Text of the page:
How did white shoes become the shoe of seniors, pensioners,
like my father and others of the A.A.R.P.-set,
men in their seventies who wear them with light gray wool slacks
(why waste good pants from their working years), ball cap, and nylon
Members Only jacket, with the epaulets, in earth tones,
gold or beige (would take some effort finding one to buy now,
but they all have it)? Some of them sit in the Chinatown
park square with the pigeons, and the waiters and cooks who pass
their time before their shifts by scratching the silver coating
off lottery tickets like scaling a fish to be steamed
with ginger and scallions. The old men wear therapeutic
white shoes from Rockport or New Balance for their pronation,
flat feet, or bunions, now, but back in 1969
white shoes were the shoes of counter culture, of youth, what’s cool,
of Namath contra the crew cuts and black shoes of Morrall
and Unitas (especially Unitas in high-tops):
Long haired hippies vs hard hat silent majority.
In ’65, they were the shoes of Muhammad Ali,
in white trunks, as he beat on gentle old Floyd Patterson,
in black shoes and black trunks, who Ali called an Uncle Tom,
while Patterson called Ali by his slave name, Cassius Clay.
And in the ’70s, it was the eponymous shoe
of Houston Oiler Billy Johnson, arms raised, knees flapping,
in his end zone dance like a wobbly chicken, as we
all drove around in cars with earth-tone colors, yellow, gold,
like my family’s brown Oldsmobile Toronado with
its beige top, our green Chevy Nova, green Ford Maverick,
colors more suited for living rooms than cruising around.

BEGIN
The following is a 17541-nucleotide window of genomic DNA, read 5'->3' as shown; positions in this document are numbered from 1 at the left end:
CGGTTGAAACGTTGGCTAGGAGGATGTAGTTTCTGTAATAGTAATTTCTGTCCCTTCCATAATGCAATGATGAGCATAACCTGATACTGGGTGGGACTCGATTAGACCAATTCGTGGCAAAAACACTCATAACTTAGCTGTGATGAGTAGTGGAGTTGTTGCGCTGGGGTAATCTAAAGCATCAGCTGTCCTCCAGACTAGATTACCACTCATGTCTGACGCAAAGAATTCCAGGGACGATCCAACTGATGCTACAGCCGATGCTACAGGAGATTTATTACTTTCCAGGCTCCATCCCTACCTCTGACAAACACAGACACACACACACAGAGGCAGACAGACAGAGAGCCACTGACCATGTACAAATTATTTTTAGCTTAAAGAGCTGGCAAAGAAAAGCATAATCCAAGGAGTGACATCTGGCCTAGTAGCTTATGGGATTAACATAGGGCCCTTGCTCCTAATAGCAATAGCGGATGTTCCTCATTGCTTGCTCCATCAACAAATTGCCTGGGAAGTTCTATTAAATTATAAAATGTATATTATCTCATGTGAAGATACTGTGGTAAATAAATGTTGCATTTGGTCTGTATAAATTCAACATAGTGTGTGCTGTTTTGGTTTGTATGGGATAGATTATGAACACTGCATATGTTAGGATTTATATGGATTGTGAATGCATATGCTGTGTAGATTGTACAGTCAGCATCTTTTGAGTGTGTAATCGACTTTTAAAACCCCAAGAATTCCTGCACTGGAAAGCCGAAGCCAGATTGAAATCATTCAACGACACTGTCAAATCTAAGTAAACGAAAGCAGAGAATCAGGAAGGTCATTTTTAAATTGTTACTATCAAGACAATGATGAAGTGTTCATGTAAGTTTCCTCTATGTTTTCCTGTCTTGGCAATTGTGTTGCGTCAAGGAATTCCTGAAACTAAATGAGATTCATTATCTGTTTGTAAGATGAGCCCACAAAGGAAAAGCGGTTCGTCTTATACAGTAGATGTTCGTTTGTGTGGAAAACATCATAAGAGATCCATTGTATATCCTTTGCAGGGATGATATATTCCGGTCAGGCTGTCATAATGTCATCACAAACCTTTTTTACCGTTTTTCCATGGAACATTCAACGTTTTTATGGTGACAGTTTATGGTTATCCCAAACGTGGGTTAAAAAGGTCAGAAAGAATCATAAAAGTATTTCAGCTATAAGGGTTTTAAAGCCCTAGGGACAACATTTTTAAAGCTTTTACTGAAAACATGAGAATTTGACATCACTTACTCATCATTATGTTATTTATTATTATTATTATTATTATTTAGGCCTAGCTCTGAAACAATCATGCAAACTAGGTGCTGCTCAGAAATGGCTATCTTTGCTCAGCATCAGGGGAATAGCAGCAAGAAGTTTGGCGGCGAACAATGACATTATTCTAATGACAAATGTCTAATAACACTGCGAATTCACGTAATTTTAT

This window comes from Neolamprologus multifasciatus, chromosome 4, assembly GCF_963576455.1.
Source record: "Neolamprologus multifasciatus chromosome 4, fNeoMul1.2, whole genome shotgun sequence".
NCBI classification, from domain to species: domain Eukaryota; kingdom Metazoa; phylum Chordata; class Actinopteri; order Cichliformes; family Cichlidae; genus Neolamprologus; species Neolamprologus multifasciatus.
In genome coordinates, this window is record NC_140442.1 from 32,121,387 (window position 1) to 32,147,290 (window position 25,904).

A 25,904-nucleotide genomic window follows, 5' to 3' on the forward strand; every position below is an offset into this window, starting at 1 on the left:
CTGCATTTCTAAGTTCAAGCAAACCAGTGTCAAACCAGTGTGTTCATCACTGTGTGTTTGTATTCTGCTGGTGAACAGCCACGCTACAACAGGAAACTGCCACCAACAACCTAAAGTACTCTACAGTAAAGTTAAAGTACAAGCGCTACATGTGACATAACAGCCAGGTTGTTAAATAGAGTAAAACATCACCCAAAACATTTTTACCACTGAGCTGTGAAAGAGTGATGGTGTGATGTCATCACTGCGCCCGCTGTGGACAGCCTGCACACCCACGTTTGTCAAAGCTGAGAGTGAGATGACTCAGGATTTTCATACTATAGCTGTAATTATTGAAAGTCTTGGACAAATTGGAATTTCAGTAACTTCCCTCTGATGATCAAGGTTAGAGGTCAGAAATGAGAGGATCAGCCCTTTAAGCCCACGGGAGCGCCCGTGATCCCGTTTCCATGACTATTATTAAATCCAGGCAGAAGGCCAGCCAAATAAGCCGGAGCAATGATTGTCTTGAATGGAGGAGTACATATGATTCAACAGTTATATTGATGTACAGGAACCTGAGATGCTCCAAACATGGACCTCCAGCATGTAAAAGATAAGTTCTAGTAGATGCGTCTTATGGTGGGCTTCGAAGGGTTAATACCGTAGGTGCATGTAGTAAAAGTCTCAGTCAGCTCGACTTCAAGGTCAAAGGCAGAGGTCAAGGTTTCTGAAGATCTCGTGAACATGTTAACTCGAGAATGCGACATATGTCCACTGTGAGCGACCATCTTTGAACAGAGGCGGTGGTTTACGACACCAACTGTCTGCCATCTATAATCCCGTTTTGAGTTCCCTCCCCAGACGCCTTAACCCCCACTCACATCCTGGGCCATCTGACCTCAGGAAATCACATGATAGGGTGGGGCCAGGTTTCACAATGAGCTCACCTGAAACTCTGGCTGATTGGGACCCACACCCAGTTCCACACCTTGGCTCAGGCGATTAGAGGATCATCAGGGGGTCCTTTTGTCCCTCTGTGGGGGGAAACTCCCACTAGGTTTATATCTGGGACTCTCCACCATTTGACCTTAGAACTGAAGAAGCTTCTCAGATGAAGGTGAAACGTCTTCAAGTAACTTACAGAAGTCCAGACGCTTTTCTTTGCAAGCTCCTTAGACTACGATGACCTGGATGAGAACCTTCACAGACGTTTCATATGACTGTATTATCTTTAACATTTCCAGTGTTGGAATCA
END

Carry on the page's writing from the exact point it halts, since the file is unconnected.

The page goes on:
Black was the color of funeral hearses, limousines,
not like it is today when, as I turn fifty, my wife
tells me not to wear white sneakers with shorts while her teenage
nephew wears black Nikes, black shorts, and black socks. Old is new.
Admitting later to wishful thinking, Stephen Hawking
had once believed the expanding universe might be like
a stretched elastic sheet that must snap back, contract, and when
it does Big Bang reverses and exploding stars implode,
dying stars ignite, the dead shall rise, our mistakes undone,
our successes too, and it would all seem so logical,
natural, for cause to follow effect, for us to die
before we are born and grow younger as the years pass by,
white becomes black and back again, until all of spacetime
collapses and crunches life, universe, and everything
into an event horizon, a singularity,
by the gravitational weight of all its dense matter
and the infinite heat and pressure force yet another
big bang explosion, to start the cycle of creation
and destruction once again, as long foretold in ancient
Sanskrit hymns as the sleeping and waking of the Brahma.
Perry Oei received his B.A., summa cum laude, from the University of San Francisco and his J.D. from the University of California, Berkeley. During the 1980s, he co-founded and co-edited a literary magazine in the San Francisco Bay Area called Ceilidh. His work has appeared in Berkeley Fiction Review, Santa Clara Review, and other publications.